Furthermore, the supervisor’s primary duty under Art of the NYS Town Law is to act as the town’s chief fiscal officer. Among other things, this requires the supervisor to have an active role in managing the town’s finances and monitoring its audits and checks. Simply “empowering” the clerk or a secretary to deal with that is a dereliction of duty. If you don’t believe me, go to the NYS Comptoller’s website and look at the recent audits, most currently the one for the Town of Junius to see what happens when a supervisor tries to avoid his fiscal duties by “empowering” a subordinate.

        The town supervisor is also expected, under NYS Town Law, to preside at all meetings of the town board. Preside, not “skype” in. According to the website, the Town’s regular meetings are Monday nights at 7:30 pm. So unless Hammond plans on spending long weekends in town, he’s going to be missing town board meetings. Furthermore, under the NYS Open Meetings Law, if a supervisor physically were able to “skype” in, he has to do it from a place that is, itself, publicly accessible and noticed to the public in advance. Who’s going to pay for that setup and the legal fees to publish the notices? And is the town board room set up for him to skype in (meaning, so the public can view and hear him)? In my experience with towns of that size, probably not, setting up another cost to the taxpayers because he isn’t there.

        Hammond seems like a bright kid on a number of levels and someday he might be a good supervisor. As it stands, however, it’s clear he hasn’t thought this through well enough and your attempts at name calling anyone who recognizes that isn’t going to win him any votes.

        • Suicide is an Option

          BLAH BLAH BLAH Mellencamp…. I didn’t even wade through half the garbage you posted. I got the point from reading your first and last paragraphs. Sad I can use Friósian psychoanalytics to see your frail attempted counterpoints.

          Guess what? NOBODY GIVES A SHIT ABOUT YOUR “Experience”. Gosh, dude it took you like 3 days to give a reply to my original statement, which you have failed to answer anyways, are you certain that you don’t need to see an educational therapist?

          Anyways dude, look, it’s a town of 2000 people. I have ant colonies in my back-yard with more members than that. Every “argument” presented by you I can direct you to an app on my cell phone that does it more efficiently than whatever world you live in. Which by the way, is it still using fax machines, dial up tones, and abbacuses?? hahaha =D dude you’re a chump who obviously has no life to draft a response to someone’s online comment about your inability to comprehend the futility of your interjection in to the conversation.

          Fact of the matter is, guy, that Hammond is gonna win this election. Which means you, err I mean Sandy, is gonna lose her job. Maybe you should have contributed to social security more and you’d have a steady income but it’s not my fault you were sellin hot petting for a nickel when you coulda charged a quarter. Now go play with the power tools in the garage, I know how much they fascinate you.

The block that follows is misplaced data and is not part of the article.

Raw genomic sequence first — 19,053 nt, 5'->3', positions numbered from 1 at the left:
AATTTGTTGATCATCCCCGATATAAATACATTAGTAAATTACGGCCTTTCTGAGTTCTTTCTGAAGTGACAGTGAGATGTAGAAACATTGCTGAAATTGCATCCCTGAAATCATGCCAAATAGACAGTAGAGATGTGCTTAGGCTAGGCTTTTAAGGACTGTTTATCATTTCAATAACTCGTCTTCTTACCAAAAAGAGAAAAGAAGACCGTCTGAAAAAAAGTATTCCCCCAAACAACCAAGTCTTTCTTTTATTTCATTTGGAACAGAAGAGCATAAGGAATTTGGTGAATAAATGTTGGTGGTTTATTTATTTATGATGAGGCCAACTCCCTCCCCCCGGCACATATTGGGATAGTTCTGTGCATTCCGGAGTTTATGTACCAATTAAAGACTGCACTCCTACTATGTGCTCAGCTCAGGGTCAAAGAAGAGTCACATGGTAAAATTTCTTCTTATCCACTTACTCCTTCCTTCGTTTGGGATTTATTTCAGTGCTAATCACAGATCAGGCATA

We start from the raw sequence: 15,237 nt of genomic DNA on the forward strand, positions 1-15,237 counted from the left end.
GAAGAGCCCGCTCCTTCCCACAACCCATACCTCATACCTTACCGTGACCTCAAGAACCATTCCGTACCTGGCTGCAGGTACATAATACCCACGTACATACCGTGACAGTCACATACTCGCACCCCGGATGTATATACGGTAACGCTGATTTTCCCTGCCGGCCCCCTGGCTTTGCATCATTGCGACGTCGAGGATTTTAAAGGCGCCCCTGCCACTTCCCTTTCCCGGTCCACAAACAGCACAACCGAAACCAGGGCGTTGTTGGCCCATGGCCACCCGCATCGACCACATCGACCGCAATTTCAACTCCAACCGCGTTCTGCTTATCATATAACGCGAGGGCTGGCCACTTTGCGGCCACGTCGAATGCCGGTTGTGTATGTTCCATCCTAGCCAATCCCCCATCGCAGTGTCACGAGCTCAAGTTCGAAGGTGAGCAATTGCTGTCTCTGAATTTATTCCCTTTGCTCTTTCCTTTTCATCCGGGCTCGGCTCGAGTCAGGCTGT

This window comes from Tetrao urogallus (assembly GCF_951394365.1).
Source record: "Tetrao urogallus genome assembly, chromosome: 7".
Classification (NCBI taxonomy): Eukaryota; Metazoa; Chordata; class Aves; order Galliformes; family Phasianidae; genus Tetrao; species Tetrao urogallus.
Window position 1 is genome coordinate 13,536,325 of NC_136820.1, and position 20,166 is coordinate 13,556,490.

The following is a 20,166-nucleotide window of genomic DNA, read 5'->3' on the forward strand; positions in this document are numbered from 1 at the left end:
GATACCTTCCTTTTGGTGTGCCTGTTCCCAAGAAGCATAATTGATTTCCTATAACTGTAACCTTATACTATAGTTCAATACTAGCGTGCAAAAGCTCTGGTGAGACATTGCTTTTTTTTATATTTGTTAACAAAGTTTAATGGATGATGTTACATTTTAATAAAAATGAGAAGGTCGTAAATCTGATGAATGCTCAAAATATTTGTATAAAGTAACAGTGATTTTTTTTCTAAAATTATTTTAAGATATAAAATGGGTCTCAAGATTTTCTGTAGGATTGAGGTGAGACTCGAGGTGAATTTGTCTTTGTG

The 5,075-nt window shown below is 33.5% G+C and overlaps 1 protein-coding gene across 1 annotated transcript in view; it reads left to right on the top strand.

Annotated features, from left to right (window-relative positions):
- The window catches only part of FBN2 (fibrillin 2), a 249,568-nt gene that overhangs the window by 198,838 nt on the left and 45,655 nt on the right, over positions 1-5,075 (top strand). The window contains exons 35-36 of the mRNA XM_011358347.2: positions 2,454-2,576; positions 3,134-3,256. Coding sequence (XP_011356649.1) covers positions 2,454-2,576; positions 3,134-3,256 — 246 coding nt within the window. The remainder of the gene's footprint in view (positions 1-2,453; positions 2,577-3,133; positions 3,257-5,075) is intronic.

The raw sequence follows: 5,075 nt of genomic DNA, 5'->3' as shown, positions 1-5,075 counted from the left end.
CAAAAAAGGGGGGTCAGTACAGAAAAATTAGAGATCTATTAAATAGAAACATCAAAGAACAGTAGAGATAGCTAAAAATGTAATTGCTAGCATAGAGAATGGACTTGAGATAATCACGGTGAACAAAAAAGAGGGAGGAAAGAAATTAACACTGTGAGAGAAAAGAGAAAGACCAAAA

Your ideas of how to run a government must best be suited for your wet dream communist ideal. Look if you want to try out your social experiment you can move to Cambodia and give it a shit but leave the politicking to the big boys okay? Honestly, you’ve gotten so far in over your head that you think quoting literature from an irrelevant township and random abbreviations will sway people. Guess what? It doesn’t! Because the 2000 people that matter in this election would all slam the door in your face if your autistic sounding, feeble minded, obviously mentally ill collection of molecules showed up on their door step. Look mellencamp, do everyone a favor and turn the car on in the garage and just drink a couple beers. Your suffering can end if you just believe. Believe…… believe….

          • Richard Terrance

            Hey man, I like Alex Hammond too and hope he wins. But there’s no need for this bashing each other over local politics.

          • Suicide is an Option

            There is absolutely a need to crusade against the non-beliebers… doing nothing is just as reprehensible as partaking in the criminal act itself.

            I’m glad you like Alex too, I like Alex but probably more. I hope he signs my cast. I broke my arm from all the wall punching over how ignorant mellencamp is.

            Anyways, I gotta go. The neighbor girl is walking her dog.

        • Richard Terrance

          I think the keyword here is “managing” in terms of the town’s finances,
          etc. Managing does not imply direct involvment and people the sole
          person responsible. It means that he should be able to delegate task,
          though he will be the one ultimately responsible. Any competent leader
          knows that they cannot do everything themselves and must delegate
          authority in situations and enlist other to aid them or else they are
          overrun by the burdens of their tasks.

          Also I think that the town
          supervisor is expected to preside over the meetings doesn’t mean much
          here. Since it Sandy NOT presiding over meetings that Alex WAS attending
          is what inspired him to run. The website looks outdated and that
          information hasn’t been updated in years, it appears from the article
          that these meetings may have been moved to weekends. Alternatively, it
          wouldn’t be difficult to move them to weekends, there’s no obligation to
          keep having meetings on Monday nights.

          When it comes to the
          “Skype” issue, if you can even call it that. Law hasn’t exactly caught
          up with the digital age, but considering that if he “Skypes” in, then he
          would be publicly accessible, just in digital form. He will maintain a
          precesence digitally, and I couldn’t see anything that explicitly states
          that he needs to “physically” be in the building, as long as he is able
          to successfully communicate to the public.

          Overall, I think that
          by Alex is a bright kid like you say, but personally I appreciate the
          fact that he seems to care a lot more about this position than Sandy. I
          think that he has the ambition and drive to successfully pull off the
          position well and make real improvement to Waddington.